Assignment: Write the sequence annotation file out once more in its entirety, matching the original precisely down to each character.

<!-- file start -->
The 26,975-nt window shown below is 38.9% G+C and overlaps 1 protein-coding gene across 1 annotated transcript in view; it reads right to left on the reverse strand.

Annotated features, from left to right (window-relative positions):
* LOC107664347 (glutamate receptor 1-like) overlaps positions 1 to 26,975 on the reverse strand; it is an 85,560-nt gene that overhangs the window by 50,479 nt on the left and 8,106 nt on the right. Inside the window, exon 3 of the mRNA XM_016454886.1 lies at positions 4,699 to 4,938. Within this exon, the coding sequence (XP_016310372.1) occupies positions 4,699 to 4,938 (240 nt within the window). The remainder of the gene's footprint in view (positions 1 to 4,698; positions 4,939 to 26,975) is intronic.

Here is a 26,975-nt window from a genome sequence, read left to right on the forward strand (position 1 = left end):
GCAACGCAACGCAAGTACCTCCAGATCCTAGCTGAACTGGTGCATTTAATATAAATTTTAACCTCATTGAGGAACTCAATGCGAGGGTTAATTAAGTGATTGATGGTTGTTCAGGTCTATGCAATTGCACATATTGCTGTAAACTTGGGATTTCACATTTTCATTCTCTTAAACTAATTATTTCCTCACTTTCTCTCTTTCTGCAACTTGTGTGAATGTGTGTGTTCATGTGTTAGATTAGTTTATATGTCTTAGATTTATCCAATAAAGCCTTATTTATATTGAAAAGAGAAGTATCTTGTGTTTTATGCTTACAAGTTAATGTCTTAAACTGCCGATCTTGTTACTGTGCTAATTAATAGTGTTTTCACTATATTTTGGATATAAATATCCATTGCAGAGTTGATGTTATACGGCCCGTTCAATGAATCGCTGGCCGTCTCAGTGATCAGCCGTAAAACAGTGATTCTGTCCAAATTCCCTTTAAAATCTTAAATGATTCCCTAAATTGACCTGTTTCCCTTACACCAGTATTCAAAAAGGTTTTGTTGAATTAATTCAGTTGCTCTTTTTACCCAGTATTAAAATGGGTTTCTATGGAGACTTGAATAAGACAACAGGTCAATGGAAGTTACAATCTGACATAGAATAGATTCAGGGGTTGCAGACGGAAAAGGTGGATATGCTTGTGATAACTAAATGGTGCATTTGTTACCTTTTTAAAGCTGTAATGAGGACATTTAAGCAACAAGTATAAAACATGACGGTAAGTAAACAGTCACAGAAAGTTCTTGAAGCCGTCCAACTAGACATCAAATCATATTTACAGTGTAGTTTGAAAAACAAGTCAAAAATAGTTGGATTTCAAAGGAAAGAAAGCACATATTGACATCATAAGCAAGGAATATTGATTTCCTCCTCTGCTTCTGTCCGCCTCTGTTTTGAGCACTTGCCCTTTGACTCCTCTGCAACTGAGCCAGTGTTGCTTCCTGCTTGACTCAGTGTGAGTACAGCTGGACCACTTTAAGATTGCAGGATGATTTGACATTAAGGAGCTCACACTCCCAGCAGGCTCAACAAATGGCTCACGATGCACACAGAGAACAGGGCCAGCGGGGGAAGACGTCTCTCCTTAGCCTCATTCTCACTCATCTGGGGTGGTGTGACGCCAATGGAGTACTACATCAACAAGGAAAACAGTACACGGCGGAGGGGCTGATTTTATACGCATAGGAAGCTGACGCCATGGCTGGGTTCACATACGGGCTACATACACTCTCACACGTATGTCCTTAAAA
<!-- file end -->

The 26,975-nt window shown below is 38.9% G+C and overlaps 1 protein-coding gene across 1 annotated transcript in view; it reads right to left on the reverse strand.

Annotated features, from left to right (window-relative positions):
* LOC107664347 (glutamate receptor 1-like) overlaps positions 1 to 26,975 on the reverse strand; it is an 85,560-nt gene that overhangs the window by 50,479 nt on the left and 8,106 nt on the right. Inside the window, exon 3 of the mRNA XM_016454886.1 lies at positions 4,699 to 4,938. Within this exon, the coding sequence (XP_016310372.1) occupies positions 4,699 to 4,938 (240 nt within the window). The remainder of the gene's footprint in view (positions 1 to 4,698; positions 4,939 to 26,975) is intronic.

Here is a 26,975-nt window from a genome sequence, read left to right on the forward strand (position 1 = left end):
GCAACGCAACGCAAGTACCTCCAGATCCTAGCTGAACTGGTGCATTTAATATAAATTTTAACCTCATTGAGGAACTCAATGCGAGGGTTAATTAAGTGATTGATGGTTGTTCAGGTCTATGCAATTGCACATATTGCTGTAAACTTGGGATTTCACATTTTCATTCTCTTAAACTAATTATTTCCTCACTTTCTCTCTTTCTGCAACTTGTGTGAATGTGTGTGTTCATGTGTTAGATTAGTTTATATGTCTTAGATTTATCCAATAAAGCCTTATTTATATTGAAAAGAGAAGTATCTTGTGTTTTATGCTTACAAGTTAATGTCTTAAACTGCCGATCTTGTTACTGTGCTAATTAATAGTGTTTTCACTATATTTTGGATATAAATATCCATTGCAGAGTTGATGTTATACGGCCCGTTCAATGAATCGCTGGCCGTCTCAGTGATCAGCCGTAAAACAGTGATTCTGTCCAAATTCCCTTTAAAATCTTAAATGATTCCCTAAATTGACCTGTTTCCCTTACACCAGTATTCAAAAAGGTTTTGTTGAATTAATTCAGTTGCTCTTTTTACCCAGTATTAAAATGGGTTTCTATGGAGACTTGAATAAGACAACAGGTCAATGGAAGTTACAATCTGACATAGAATAGATTCAGGGGTTGCAGACGGAAAAGGTGGATATGCTTGTGATAACTAAATGGTGCATTTGTTACCTTTTTAAAGCTGTAATGAGGACATTTAAGCAACAAGTATAAAACATGACGGTAAGTAAACAGTCACAGAAAGTTCTTGAAGCCGTCCAACTAGACATCAAATCATATTTACAGTGTAGTTTGAAAAACAAGTCAAAAATAGTTGGATTTCAAAGGAAAGAAAGCACATATTGACATCATAAGCAAGGAATATTGATTTCCTCCTCTGCTTCTGTCCGCCTCTGTTTTGAGCACTTGCCCTTTGACTCCTCTGCAACTGAGCCAGTGTTGCTTCCTGCTTGACTCAGTGTGAGTACAGCTGGACCACTTTAAGATTGCAGGATGATTTGACATTAAGGAGCTCACACTCCCAGCAGGCTCAACAAATGGCTCACGATGCACACAGAGAACAGGGCCAGCGGGGGAAGACGTCTCTCCTTAGCCTCATTCTCACTCATCTGGGGTGGTGTGACGCCAATGGAGTACTACATCAACAAGGAAAACAGTACACGGCGGAGGGGCTGATTTTATACGCATAGGAAGCTGACGCCATGGCTGGGTTCACATACGGGCTACATACACTCTCACACGTATGTCCTTAAAA